Eliminate the bottleneck

Sept. 28, 2023
Used properly, the paint booth can be a highly efficient resource designed to drive production and profit.

In today’s body shops, we commonly hear that the paint booth is the biggest impediment to workflow. It’s true that the paint booth can be a major bottleneck, as nearly every job must funnel through it eventually. But when used properly, the booth can become a highly efficient resource that is designed to drive production and profit. Better efficiency can be gained by simply tracking refinish hours per cycle, building a booth schedule, and helping to minimize downtime.

It can be difficult for some painters to adopt new habits, especially if they come from an “old-school” mindset that values painting one job at a time. However, by thinking a little differently and knowing what to look for, painters can improve efficiency. And by hitting maximum efficiency, painters can feel as though their days have become a lot less stressful.

What is the average paint booth efficiency?

But what does paint booth efficiency look like? In North America, many shops can average four booth cycles per day. Whether you’re painting two bumpers or the entire side of a car, booth cycle time is fairly consistent. Most of the cycle is spent waiting for things to dry and bake, rather than time spent actually spraying. Thus, the only ways to produce more paint labor hours per day is to either shorten dry times enough to allow for an additional booth cycle which is very hard to do and usually means investing in expensive drying equipment — or increase refinish hours per booth cycle, which is much easier to do.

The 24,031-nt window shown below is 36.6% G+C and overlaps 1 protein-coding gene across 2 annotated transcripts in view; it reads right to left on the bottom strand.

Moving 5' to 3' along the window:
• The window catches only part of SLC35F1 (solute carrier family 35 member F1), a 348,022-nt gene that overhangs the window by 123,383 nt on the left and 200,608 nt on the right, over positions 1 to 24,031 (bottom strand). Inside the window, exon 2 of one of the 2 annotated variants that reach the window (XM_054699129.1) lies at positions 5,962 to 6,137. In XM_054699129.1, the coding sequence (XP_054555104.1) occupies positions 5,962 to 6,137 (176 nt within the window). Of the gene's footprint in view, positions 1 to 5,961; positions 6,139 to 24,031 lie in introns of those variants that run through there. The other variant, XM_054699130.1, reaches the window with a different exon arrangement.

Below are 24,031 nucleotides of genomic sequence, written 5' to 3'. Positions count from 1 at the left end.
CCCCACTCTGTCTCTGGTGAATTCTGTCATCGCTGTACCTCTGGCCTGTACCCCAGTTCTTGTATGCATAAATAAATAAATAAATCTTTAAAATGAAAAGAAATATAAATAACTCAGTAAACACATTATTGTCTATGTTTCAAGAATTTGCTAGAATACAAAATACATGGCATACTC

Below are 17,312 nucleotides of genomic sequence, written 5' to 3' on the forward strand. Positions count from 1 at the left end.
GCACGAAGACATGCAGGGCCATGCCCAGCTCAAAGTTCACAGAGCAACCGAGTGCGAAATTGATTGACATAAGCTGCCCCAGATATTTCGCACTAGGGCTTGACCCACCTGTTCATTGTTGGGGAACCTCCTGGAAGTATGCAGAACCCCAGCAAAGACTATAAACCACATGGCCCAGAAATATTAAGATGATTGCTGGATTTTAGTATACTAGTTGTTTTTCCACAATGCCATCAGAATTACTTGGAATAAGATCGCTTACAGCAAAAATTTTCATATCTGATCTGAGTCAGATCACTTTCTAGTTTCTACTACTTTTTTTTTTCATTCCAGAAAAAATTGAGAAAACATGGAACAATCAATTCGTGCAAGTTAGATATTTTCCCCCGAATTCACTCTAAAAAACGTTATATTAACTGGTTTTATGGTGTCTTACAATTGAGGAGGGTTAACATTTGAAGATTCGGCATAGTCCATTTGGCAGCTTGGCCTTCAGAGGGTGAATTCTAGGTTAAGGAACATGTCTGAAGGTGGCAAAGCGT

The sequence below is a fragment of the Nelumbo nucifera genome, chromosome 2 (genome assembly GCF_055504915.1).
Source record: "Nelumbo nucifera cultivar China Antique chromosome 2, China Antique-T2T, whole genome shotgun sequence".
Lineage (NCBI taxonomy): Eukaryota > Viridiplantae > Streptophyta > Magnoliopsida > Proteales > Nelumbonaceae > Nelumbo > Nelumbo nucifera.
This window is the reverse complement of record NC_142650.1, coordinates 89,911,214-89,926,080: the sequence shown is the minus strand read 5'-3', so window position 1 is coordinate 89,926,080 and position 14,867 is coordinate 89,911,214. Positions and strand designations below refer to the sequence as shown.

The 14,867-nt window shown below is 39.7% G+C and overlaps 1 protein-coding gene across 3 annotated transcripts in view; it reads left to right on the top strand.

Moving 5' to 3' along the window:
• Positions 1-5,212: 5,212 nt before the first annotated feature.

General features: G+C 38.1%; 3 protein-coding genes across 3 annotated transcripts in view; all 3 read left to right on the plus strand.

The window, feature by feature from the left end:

I’ve worked with several paint companies that have tracked painter data and completed multiple time studies with their customers. When the data was analyzed, we learned that the most efficient painters average around 12 refinish hours per booth cycle. These painters rarely ran a booth cycle that only had parts from a single job. Instead, they painted all parts of the vehicle when possible and used parts stands to group smaller jobs into more efficient cycles.

As an example, let’s say we have two vehicles that are ready to paint. The first job is a vehicle that needs a new fender with a blend into the door, totaling four to six hours of refinish time. The second job is a vehicle that needs a new front door shell and blending the fender and rear door, which totals six to eight hours of refinish time.

The traditional painter might approach these jobs in two separate booth cycles. Painting each car in their own cycle will take all morning and generate 10 to 14 refinish hours for the first half of the day. Averaging these out, the painter would be getting five to seven hours per cycle. This technique wouldn’t be seen as inefficient, since the painter would end up with over 100 refinish hours for the week if they maintained that pace.

However, with a few adjustments, the same work could be completed much more efficiently.